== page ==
“Zoo,” written and directed by Colin McIvor, is the true story of how a lonely widow and three schoolchildren banded together to save an elephant in the Belfast, Northern Ireland zoo (the Bellevue Zoological Zoo) to prevent the pachyderm from being slaughtered during World War II.
Belfast had two major bombing raids on its populace during World War II, killing over 1,000 people. In light of the blitzkrieg by the Luftwaffe, in April of1941, orders went out to slaughter 33 of the animals in the zoo, to prevent them from running amok amongst the populace should the zoo be hit. Even Hugo, the giant rat, and Gilbert, the Barbary lion, were killed.
The zoo veterinarian’s son, Tom Hall (Art Parkinson)—an animal lover of the first magnitude (“I would never harm an animal”)—takes it upon himself to rescue an elephant named Buster. The name Buster seems to be an homage to comedic actor Buster Keaton.
Tom’s father, Dr. Hall, has gone off to war and Tom’s mother, Emily (Amy Huberman), is a nurse ministering to the sick and injured. Once the directive saying, “All potentially dangerous animals must be destroyed” goes out, it becomes Tom’s mission to organize 2 good friends and classmates, Jane Berry (Emily Flain, age 11) and Peter (Ian O’Reilly), to assist him in breaking the elephant out of the zoo and hiding it somewhere to keep it from being euthanized.
A lonely widow (known later as “the elephant angel”), Mrs. Denise Austin, also enters the plot, agreeing to let the young people hide the beast in her brick-enclosed back yard. Her son was killed in Belgium in World War I and she is portrayed as friendless prior to throwing in with the youngsters to save the elephant. Denise Austin is played by Penelope Walton, known to viewers as Isobel Crowly on “Downton Abbey” from 2000-2015 and a much-decorated British actress. Mark Thomas’ music is well-suited to the material and the costuming by Claire Ramsey is very authentic to the period. Director of Photography on the film was Damien Elliott. He makes Northern Ireland (where it really was filmed) look gorgeous.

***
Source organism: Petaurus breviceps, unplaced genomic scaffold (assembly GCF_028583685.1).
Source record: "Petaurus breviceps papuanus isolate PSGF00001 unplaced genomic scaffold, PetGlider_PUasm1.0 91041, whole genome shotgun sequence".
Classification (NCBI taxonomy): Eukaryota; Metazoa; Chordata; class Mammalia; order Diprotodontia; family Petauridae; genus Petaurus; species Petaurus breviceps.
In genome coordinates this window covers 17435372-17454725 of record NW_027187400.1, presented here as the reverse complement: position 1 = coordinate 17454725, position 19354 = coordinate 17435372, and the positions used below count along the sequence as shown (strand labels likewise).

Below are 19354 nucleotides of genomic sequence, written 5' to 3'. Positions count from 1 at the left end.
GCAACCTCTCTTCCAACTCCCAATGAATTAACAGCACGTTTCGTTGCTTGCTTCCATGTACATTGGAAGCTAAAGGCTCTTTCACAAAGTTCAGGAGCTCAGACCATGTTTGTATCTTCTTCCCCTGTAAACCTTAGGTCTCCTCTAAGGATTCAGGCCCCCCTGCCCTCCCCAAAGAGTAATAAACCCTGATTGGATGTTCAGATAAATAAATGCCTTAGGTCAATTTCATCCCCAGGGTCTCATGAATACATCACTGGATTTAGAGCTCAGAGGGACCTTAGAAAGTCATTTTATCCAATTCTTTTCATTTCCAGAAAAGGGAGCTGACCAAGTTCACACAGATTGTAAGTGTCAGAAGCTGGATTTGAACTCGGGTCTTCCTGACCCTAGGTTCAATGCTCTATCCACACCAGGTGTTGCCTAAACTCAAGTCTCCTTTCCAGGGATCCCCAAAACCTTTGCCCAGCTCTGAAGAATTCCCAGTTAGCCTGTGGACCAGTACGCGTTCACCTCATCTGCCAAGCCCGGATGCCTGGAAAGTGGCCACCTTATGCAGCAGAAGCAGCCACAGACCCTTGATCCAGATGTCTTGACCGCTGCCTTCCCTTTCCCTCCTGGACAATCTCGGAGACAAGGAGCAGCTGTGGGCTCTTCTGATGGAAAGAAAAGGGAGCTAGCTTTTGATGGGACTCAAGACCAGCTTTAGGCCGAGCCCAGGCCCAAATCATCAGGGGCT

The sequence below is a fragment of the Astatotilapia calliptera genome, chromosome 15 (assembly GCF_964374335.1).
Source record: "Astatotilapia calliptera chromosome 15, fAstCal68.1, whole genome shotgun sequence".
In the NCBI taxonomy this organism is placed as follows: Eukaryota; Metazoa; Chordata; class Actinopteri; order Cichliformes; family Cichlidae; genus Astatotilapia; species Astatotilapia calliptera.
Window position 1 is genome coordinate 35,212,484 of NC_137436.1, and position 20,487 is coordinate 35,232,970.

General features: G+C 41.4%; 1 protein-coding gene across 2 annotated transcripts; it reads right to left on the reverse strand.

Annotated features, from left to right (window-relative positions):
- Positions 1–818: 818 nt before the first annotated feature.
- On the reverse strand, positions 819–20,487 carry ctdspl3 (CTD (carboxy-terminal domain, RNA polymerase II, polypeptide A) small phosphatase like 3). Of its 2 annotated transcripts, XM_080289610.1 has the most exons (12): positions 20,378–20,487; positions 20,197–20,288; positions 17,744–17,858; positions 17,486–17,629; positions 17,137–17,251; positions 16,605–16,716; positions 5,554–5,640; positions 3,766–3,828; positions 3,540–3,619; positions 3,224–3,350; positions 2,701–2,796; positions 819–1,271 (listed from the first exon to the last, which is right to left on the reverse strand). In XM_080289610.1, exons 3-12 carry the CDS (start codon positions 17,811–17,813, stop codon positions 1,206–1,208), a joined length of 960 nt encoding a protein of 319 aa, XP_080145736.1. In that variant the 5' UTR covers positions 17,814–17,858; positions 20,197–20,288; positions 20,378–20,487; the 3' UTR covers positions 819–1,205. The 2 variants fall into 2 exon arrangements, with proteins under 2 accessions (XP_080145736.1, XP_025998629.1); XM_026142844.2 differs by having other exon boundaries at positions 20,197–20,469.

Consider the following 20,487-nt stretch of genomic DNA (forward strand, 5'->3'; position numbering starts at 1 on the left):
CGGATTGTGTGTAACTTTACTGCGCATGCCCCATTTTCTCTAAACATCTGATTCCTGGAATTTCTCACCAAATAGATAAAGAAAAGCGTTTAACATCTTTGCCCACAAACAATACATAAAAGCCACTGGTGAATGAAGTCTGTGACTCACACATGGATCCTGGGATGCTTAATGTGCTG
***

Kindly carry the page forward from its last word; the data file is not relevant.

Art Parkinson, who plays Tom, plays Rickon Stark in “Game of Thrones” and also played Kubo in “Kubo and the Two Strings.” Ian McEhinney, who plays Mr. Shawcross here, is also a “Game of Thrones” regular as Barristan Selmy. The cast does a nice job with the material. One of the most amusing parts was watching the drills where students were put in a truck and gassed, to see if their gas masks were working properly. The character who plays Peter (Ian O’Reilly) says, “Surely this is not on the curriculum: gassing the pupils.”
The “name” actor that audiences may recognize is Toby Jones, who plays the Security Guard and ticket seller/ticket taker at the zoo. Toby plays Charlie and doesn’t even get a last name for his character. Toby Jones is most recognizable for once playing Truman Capote in a bio flick (“Infamous,” 2006) and for playing the mad scientist on the television series “Wayward Pines” (2015-2016). Jones will also be appearing in “The Snowman” later this year and appeared in “Harry Potter and the Deathly Hallows,” “Atomic Blonde,” “The Hunger Games” and “My Week with Marilyn.” Jones is widely regarded as one of Britain’s premier actors. It was a shame that he was given such a small part with so little to do.
The elephant portraying Buster was actually Nellie the elephant. This made me wonder about the elephant casting. Surely a male bull elephant looks different than a female? It is true that we mainly see the trio scrubbing Buster’s hairy back in lighthearted moments or leading the beast through the woods at night by means of a rope, but Nellie does not sound like it would be of the same gender as an elephant named Buster.
The film is premiering in Chicago on October 14th and will open in the United Kingdom in 2018.
Writer/Director: Colin McIvor
Cast: Art Parkinson, Penelope Walton, Toby Jones, Ian O’Reilly, Emily Flain, Ian McElhinney, Amy Huberman, Damien O’Hare
Cinematography: Damien Elliott
Music: Mark Thomas